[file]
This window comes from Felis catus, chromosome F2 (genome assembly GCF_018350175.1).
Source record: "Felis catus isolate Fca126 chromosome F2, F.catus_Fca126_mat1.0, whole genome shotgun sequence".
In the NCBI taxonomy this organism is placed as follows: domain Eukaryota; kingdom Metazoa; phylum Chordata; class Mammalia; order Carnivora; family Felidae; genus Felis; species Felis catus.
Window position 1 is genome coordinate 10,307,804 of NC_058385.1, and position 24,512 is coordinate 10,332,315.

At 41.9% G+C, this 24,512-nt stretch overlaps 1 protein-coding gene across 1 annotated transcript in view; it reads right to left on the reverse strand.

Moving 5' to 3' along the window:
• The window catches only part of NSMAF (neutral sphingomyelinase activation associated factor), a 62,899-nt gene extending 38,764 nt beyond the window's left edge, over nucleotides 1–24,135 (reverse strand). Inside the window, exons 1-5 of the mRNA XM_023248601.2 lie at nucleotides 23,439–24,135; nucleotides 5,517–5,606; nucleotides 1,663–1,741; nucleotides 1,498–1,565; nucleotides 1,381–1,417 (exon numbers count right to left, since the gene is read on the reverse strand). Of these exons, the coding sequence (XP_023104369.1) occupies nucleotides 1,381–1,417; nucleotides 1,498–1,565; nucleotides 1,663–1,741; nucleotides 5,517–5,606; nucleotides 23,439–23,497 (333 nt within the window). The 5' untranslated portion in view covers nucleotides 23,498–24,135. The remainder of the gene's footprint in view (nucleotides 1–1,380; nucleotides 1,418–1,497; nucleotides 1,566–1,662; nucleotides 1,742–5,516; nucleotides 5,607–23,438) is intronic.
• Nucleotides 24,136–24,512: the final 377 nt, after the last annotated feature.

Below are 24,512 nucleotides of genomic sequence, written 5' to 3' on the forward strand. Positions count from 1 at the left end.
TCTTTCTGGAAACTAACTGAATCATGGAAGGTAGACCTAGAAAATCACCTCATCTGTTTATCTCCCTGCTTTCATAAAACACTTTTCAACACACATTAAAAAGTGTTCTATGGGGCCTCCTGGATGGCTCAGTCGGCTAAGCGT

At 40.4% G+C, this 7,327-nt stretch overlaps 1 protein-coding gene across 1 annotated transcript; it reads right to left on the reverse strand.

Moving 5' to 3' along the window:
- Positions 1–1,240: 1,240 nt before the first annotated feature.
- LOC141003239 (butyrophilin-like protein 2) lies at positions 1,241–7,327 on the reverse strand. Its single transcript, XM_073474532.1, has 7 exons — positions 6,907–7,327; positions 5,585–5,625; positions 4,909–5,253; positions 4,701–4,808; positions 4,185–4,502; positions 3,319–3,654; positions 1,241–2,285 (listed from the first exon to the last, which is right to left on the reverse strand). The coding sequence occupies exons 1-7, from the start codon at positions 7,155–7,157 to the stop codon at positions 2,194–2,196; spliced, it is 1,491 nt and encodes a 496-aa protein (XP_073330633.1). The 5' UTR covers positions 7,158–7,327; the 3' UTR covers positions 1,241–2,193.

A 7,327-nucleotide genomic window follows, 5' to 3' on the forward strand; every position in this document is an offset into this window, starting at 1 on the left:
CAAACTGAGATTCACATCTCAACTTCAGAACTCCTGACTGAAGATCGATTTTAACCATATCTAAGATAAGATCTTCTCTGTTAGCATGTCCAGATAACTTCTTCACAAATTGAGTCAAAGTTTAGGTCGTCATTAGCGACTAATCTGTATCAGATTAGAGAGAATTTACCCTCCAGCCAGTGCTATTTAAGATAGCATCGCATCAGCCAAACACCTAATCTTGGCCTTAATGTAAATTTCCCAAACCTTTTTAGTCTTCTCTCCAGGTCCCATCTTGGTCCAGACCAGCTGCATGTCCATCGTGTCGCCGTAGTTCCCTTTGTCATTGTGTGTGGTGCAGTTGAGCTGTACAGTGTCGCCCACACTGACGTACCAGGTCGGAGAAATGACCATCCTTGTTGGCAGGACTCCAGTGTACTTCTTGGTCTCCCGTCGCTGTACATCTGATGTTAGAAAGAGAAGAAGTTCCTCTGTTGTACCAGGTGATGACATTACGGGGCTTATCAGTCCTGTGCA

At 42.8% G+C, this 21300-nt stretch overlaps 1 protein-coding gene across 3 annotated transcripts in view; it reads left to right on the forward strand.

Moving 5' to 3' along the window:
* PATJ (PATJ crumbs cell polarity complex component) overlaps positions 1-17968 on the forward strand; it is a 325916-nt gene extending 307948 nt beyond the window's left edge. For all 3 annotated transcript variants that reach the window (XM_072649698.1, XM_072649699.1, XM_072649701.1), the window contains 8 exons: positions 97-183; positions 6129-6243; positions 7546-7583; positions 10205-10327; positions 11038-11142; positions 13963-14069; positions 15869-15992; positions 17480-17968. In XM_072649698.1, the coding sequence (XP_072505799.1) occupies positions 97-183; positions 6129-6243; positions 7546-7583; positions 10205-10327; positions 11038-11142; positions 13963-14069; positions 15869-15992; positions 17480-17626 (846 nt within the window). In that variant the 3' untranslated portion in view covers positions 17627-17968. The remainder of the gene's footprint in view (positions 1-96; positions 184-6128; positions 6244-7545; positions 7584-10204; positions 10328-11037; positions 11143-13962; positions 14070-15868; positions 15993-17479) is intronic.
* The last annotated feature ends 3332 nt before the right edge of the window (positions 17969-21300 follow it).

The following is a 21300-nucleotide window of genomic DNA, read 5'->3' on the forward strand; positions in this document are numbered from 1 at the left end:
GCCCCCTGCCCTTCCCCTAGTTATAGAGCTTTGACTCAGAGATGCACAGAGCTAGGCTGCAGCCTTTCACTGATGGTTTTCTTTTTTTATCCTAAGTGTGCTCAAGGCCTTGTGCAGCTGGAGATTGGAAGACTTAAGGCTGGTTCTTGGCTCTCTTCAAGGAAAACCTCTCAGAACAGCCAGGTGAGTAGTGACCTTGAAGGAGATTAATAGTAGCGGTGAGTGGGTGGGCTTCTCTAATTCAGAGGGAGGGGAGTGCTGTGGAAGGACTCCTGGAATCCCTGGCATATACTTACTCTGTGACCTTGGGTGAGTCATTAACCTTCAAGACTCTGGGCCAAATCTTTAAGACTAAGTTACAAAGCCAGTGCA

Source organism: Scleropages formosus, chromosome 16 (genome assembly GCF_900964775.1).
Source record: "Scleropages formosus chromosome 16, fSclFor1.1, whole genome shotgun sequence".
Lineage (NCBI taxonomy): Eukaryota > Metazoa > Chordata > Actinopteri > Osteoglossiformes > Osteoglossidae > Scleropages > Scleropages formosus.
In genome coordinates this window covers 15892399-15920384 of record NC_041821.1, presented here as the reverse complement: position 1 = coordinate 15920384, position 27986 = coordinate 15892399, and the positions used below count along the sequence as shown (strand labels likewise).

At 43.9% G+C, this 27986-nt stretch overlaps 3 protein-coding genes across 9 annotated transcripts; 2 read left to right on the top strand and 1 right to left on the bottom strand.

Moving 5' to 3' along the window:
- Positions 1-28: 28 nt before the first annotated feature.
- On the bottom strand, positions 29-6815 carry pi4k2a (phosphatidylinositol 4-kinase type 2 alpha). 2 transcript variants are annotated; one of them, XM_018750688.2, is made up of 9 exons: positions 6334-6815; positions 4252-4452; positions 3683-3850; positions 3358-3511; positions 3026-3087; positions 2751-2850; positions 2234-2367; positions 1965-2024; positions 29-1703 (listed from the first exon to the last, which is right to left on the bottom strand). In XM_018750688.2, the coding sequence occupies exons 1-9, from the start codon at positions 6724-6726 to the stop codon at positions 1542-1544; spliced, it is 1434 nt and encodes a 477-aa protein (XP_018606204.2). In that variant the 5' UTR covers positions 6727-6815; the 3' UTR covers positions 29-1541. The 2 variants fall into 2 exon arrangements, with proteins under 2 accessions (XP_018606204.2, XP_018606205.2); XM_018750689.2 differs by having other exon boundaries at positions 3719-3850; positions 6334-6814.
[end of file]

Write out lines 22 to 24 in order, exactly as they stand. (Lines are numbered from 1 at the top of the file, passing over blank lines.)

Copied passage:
GCCCCCTGCCCTTCCCCTAGTTATAGAGCTTTGACTCAGAGATGCACAGAGCTAGGCTGCAGCCTTTCACTGATGGTTTTCTTTTTTTATCCTAAGTGTGCTCAAGGCCTTGTGCAGCTGGAGATTGGAAGACTTAAGGCTGGTTCTTGGCTCTCTTCAAGGAAAACCTCTCAGAACAGCCAGGTGAGTAGTGACCTTGAAGGAGATTAATAGTAGCGGTGAGTGGGTGGGCTTCTCTAATTCAGAGGGAGGGGAGTGCTGTGGAAGGACTCCTGGAATCCCTGGCATATACTTACTCTGTGACCTTGGGTGAGTCATTAACCTTCAAGACTCTGGGCCAAATCTTTAAGACTAAGTTACAAAGCCAGTGCA

Source organism: Scleropages formosus, chromosome 16 (genome assembly GCF_900964775.1).
Source record: "Scleropages formosus chromosome 16, fSclFor1.1, whole genome shotgun sequence".